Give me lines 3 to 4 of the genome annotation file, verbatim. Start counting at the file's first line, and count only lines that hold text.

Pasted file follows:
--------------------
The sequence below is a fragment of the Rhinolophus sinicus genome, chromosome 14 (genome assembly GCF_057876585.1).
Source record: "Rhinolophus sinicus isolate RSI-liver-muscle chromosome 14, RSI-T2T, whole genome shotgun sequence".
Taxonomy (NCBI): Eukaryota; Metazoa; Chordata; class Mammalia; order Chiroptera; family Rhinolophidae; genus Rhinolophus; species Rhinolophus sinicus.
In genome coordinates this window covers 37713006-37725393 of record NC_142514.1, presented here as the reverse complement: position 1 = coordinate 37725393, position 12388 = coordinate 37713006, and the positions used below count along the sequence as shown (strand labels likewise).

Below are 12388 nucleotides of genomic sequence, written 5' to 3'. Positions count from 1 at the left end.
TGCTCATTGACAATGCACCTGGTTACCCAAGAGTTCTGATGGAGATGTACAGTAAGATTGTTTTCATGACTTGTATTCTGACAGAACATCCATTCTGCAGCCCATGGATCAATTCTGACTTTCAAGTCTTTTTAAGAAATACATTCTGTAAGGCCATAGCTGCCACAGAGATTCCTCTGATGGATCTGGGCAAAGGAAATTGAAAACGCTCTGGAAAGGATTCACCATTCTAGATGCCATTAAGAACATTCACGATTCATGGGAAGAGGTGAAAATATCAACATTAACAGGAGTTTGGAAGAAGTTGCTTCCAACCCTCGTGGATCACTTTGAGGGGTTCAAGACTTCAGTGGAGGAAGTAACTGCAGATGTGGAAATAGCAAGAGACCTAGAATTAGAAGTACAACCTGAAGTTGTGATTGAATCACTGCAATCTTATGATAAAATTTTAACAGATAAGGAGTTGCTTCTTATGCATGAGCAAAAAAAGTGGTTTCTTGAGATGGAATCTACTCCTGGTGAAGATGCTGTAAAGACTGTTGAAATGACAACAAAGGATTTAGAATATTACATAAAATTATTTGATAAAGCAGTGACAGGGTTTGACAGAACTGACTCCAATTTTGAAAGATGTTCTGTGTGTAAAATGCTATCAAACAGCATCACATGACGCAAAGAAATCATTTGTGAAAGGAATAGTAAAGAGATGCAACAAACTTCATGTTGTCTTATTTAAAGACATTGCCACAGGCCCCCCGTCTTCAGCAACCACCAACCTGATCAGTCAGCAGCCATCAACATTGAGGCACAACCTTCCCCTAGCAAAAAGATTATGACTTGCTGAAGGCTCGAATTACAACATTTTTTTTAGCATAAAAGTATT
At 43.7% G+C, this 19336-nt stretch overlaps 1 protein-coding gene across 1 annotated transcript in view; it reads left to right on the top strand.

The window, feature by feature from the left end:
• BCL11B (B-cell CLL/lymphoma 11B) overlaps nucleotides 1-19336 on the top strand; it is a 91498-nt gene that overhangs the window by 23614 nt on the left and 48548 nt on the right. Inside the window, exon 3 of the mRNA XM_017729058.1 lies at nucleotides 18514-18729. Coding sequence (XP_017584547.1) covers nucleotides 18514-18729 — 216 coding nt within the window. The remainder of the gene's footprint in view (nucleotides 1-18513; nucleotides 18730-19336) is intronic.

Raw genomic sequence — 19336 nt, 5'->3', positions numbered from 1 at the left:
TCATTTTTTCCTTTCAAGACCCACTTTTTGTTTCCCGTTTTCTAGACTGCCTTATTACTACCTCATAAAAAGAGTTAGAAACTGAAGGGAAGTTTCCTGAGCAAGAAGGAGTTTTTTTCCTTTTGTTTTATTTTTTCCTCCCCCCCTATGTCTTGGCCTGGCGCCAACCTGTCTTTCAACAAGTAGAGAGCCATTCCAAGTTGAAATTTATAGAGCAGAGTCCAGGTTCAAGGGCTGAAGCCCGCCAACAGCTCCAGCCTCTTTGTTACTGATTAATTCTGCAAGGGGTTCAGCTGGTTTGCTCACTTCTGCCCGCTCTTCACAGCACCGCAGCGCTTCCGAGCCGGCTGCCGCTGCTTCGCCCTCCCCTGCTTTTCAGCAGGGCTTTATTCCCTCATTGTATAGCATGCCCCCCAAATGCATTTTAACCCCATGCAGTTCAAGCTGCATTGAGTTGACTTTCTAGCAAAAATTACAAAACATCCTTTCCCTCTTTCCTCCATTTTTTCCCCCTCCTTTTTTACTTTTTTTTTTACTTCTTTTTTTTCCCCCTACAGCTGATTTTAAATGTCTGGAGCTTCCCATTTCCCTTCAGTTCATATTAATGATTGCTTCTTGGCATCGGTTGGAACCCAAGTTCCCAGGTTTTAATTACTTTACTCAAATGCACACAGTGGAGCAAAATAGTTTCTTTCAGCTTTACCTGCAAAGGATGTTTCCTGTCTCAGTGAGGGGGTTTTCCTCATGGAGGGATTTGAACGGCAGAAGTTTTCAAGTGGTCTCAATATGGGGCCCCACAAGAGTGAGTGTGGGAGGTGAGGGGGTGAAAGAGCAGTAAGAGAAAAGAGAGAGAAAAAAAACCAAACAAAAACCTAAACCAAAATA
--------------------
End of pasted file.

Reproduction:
Taxonomy (NCBI): Eukaryota; Metazoa; Chordata; class Mammalia; order Chiroptera; family Rhinolophidae; genus Rhinolophus; species Rhinolophus sinicus.
In genome coordinates this window covers 37713006-37725393 of record NC_142514.1, presented here as the reverse complement: position 1 = coordinate 37725393, position 12388 = coordinate 37713006, and the positions used below count along the sequence as shown (strand labels likewise).